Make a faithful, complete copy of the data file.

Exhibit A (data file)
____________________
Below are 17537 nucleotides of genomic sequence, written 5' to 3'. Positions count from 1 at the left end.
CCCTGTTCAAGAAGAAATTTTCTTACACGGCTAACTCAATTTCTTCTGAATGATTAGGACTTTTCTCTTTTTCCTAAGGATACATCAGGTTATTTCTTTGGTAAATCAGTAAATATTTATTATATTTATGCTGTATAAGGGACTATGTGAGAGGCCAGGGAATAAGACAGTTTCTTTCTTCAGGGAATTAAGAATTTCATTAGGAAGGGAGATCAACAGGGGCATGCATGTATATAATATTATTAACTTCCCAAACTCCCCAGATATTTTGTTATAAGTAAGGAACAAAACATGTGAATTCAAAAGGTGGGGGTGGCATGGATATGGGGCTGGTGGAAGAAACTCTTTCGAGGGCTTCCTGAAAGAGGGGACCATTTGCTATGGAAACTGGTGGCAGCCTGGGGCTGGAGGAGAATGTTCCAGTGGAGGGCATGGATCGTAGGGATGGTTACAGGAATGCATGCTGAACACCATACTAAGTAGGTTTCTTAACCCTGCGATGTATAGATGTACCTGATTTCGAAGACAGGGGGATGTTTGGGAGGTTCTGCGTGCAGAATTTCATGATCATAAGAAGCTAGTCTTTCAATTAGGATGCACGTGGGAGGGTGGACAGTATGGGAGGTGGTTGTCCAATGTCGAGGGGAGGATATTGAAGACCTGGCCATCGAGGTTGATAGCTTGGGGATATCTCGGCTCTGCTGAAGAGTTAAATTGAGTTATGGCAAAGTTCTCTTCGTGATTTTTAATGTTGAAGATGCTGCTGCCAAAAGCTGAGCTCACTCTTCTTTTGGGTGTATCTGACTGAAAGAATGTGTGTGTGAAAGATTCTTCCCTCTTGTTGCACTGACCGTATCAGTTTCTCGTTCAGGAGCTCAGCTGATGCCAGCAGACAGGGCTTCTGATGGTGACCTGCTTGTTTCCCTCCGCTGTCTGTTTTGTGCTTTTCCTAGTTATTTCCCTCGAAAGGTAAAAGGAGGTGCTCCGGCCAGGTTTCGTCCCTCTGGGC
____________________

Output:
Below are 17537 nucleotides of genomic sequence, written 5' to 3'. Positions count from 1 at the left end.
CCCTGTTCAAGAAGAAATTTTCTTACACGGCTAACTCAATTTCTTCTGAATGATTAGGACTTTTCTCTTTTTCCTAAGGATACATCAGGTTATTTCTTTGGTAAATCAGTAAATATTTATTATATTTATGCTGTATAAGGGACTATGTGAGAGGCCAGGGAATAAGACAGTTTCTTTCTTCAGGGAATTAAGAATTTCATTAGGAAGGGAGATCAACAGGGGCATGCATGTATATAATATTATTAACTTCCCAAACTCCCCAGATATTTTGTTATAAGTAAGGAACAAAACATGTGAATTCAAAAGGTGGGGGTGGCATGGATATGGGGCTGGTGGAAGAAACTCTTTCGAGGGCTTCCTGAAAGAGGGGACCATTTGCTATGGAAACTGGTGGCAGCCTGGGGCTGGAGGAGAATGTTCCAGTGGAGGGCATGGATCGTAGGGATGGTTACAGGAATGCATGCTGAACACCATACTAAGTAGGTTTCTTAACCCTGCGATGTATAGATGTACCTGATTTCGAAGACAGGGGGATGTTTGGGAGGTTCTGCGTGCAGAATTTCATGATCATAAGAAGCTAGTCTTTCAATTAGGATGCACGTGGGAGGGTGGACAGTATGGGAGGTGGTTGTCCAATGTCGAGGGGAGGATATTGAAGACCTGGCCATCGAGGTTGATAGCTTGGGGATATCTCGGCTCTGCTGAAGAGTTAAATTGAGTTATGGCAAAGTTCTCTTCGTGATTTTTAATGTTGAAGATGCTGCTGCCAAAAGCTGAGCTCACTCTTCTTTTGGGTGTATCTGACTGAAAGAATGTGTGTGTGAAAGATTCTTCCCTCTTGTTGCACTGACCGTATCAGTTTCTCGTTCAGGAGCTCAGCTGATGCCAGCAGACAGGGCTTCTGATGGTGACCTGCTTGTTTCCCTCCGCTGTCTGTTTTGTGCTTTTCCTAGTTATTTCCCTCGAAAGGTAAAAGGAGGTGCTCCGGCCAGGTTTCGTCCCTCTGGGC